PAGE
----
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I wanna go fast, but I'm not going to race. Most of my rides will be on rough city streets, for both leisure and commuting. I've narrowed it down to two bikes, roughly in the same price range. I don't know sh!t about components, so if you guys could fill me in on which might be better stocked that'd be great, but my main question is aluminum or steel. What are the pros and cons? What would seem to work better for my application?

Steel:
http://www.jamisbikes.com/usa/thebikes/street/coda/10_codaelite.html

Aluminum:
http://www.fujibikes.com/LifeStyle/Performance-Hybrid/Absolute10.aspx
 

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Oh no, don't start that whole steel vs. aluminum vs. carbon thing. Might as well bring up politics and religion too.

The Fuji appears to have more of a road gearing, while the Jamis is geared like a mountain bike. The Jamis will allow you to have a lower gearing if you have hills. Both seem like nice bikes and have the same relative weight. I frankly would go with the steel too. To me it feels like a nicer ride than aluminum. Just my $.02.
 

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Pinarello Prince in Spain colors.

Or that Dale Jarret colored Fuji.

There, i told you.
 

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Get a red one -- they are faster.

In all seriousness, get the one that fits the best. Fit is very important, then frame, then components. Use search to review the posts about carbon vs. steel vs. aluminum. No one is 'better' than the other (there, I said it!), but each has strengths and fans.

Both of those bikes look good, so I don't think you could go wrong with either one. Good luck.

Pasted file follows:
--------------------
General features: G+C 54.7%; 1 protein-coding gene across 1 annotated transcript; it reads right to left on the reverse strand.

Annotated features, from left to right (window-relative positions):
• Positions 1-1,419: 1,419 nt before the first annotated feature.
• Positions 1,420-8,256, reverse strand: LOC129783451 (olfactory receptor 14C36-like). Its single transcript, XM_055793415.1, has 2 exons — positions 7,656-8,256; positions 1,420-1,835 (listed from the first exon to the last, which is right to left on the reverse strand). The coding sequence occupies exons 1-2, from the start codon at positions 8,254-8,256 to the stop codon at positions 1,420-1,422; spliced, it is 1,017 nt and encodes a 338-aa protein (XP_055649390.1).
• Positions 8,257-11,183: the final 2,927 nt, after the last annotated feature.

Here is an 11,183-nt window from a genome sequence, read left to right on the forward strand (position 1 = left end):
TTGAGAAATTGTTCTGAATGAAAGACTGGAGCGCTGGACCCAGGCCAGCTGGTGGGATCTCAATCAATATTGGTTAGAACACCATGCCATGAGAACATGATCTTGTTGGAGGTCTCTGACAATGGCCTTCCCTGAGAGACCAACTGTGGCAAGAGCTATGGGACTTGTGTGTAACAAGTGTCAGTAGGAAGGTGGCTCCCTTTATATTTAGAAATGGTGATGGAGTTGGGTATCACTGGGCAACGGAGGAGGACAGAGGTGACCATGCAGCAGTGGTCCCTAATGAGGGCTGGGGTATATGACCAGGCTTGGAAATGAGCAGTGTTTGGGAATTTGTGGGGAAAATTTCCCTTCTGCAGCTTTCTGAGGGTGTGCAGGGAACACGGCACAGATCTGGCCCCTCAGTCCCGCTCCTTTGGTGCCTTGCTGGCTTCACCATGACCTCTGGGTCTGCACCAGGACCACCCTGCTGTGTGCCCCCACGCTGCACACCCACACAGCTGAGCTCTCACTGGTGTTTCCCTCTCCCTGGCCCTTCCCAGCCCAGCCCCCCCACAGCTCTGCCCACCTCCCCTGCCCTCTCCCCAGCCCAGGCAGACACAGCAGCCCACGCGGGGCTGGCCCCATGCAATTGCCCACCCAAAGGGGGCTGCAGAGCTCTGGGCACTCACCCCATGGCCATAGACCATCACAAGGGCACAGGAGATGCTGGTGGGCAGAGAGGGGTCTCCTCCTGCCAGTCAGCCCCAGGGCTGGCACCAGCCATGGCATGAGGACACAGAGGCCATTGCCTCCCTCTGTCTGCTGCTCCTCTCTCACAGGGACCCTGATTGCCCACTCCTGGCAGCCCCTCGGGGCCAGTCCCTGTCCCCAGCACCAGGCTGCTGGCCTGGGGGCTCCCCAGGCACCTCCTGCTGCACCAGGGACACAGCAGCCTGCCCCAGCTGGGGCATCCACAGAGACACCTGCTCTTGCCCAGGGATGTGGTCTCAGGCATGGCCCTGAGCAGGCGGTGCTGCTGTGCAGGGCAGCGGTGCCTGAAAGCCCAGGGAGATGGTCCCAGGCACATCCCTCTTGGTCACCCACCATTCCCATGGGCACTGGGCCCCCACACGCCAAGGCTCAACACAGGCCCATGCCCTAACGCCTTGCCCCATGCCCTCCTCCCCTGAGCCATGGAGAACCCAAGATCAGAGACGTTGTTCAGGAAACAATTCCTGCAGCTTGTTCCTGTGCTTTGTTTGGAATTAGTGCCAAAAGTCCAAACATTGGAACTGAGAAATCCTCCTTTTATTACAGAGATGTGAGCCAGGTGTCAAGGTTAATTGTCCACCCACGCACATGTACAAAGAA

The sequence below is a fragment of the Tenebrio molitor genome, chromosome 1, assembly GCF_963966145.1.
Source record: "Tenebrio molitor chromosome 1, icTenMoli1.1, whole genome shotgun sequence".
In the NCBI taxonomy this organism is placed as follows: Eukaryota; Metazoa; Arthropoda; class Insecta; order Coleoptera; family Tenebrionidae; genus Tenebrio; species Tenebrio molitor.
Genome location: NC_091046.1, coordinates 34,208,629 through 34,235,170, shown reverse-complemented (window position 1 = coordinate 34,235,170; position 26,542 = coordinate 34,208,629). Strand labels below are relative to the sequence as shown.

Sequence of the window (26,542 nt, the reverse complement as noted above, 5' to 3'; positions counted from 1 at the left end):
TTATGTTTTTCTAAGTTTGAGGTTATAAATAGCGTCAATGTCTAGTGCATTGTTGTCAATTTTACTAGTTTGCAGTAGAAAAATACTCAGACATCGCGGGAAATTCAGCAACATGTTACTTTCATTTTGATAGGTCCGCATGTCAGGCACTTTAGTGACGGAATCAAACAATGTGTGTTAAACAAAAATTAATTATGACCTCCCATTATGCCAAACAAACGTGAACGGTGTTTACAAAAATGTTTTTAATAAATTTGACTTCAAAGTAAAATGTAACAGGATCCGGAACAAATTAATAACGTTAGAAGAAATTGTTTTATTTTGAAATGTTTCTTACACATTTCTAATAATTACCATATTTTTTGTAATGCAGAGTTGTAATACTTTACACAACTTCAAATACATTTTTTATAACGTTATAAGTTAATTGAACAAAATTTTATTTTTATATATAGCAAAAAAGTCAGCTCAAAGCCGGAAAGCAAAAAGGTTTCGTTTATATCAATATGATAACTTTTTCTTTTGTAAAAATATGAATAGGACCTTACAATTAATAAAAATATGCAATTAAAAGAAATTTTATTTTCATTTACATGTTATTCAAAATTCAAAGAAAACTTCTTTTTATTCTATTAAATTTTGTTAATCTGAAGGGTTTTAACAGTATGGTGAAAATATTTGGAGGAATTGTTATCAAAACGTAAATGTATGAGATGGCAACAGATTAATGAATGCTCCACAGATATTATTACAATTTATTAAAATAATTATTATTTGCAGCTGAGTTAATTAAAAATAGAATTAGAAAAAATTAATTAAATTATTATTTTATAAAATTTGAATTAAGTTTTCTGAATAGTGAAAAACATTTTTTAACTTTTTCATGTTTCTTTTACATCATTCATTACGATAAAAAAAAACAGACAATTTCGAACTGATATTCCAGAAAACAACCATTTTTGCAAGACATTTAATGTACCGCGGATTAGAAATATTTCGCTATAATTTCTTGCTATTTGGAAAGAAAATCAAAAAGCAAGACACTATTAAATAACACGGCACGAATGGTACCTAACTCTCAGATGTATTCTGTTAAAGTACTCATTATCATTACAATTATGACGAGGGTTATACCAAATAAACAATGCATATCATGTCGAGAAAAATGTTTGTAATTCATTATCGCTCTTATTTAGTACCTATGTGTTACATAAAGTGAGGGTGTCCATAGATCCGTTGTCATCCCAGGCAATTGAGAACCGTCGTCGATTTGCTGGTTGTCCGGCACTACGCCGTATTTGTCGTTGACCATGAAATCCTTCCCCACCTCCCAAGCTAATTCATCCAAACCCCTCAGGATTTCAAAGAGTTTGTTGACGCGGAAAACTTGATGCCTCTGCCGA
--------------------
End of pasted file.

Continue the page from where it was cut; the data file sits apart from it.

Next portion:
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jgross80 said:
I wanna go fast, but I'm not going to race.
the FAST is in yer legs, not yer bike.

jgross80 said:
I don't know sh!t about components,
might i suggest you do a little research before you buy.

jgross80-get thee hence to a local LBS and get fitted for a bike. then you will spend years and years having fun on a bike that is comfortable to ride.
 

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jgross80 said:
I wanna go fast, but I'm not going to race. I don't know sh!t about components, so if you guys could fill me in on which might be better stocked that'd be great, but my main question is aluminum or steel. What are the pros and cons? What would seem to work better for my application?
Unless you are a phenom, don't expect to go really fast on either bike.

In general, steel is said to have a better ride quality than aluminum at the expense of weight. In this case both bikes weigh the same so that's not an issue. Furthermore, well-designed aluminum frames can arguably ride as nice as steel ones. If you buy the steel, you ought to strip the bike down and rust-proof the frame with frame saver. The shop can can do this for you but it will cost you for labor.

The components on both bikes are of similar quality. The 105 components on the Fuji are excellent road components, The Deore components on the Jamis are excellent mountain components. The mountain gearing on the Jamis makes it better suited for very steep hills (say 15% grade or more).

The Jamis has nice clipless pedals, while the Fuji has platform pedals, which you might want to upgrade. I like the grips on the Fuji. I don't like the suspension seat post on the Jamis because in my experience these can wiggle. But if this bugs you can replace it with an inexpensive rigid alloy seatpost.

I don't think you can go wrong with either bike. It will come down to price and how they feel when you test ride them. I started cycling on a $600 GT hybrid which I still own and enjoy, even though I now have a road bike that cost 10 times as much.
 

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Go with the Fuji if your primary interest is "fast" recreational riding and the Jamis if you are primarily interested in a stable commuter. Either bike would be a good choice for comuting, but I agree with the negative comment on the suspension seat post and would chose the Fuji for that and the 105 road components. The pedals on the Fuji would work with uncleated work shoes.
 

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I hate to bring up another subject that has similarly vehement thoughts on both sides of the aisle as "steel/aluminum/carbon", but I'm going to anyhow...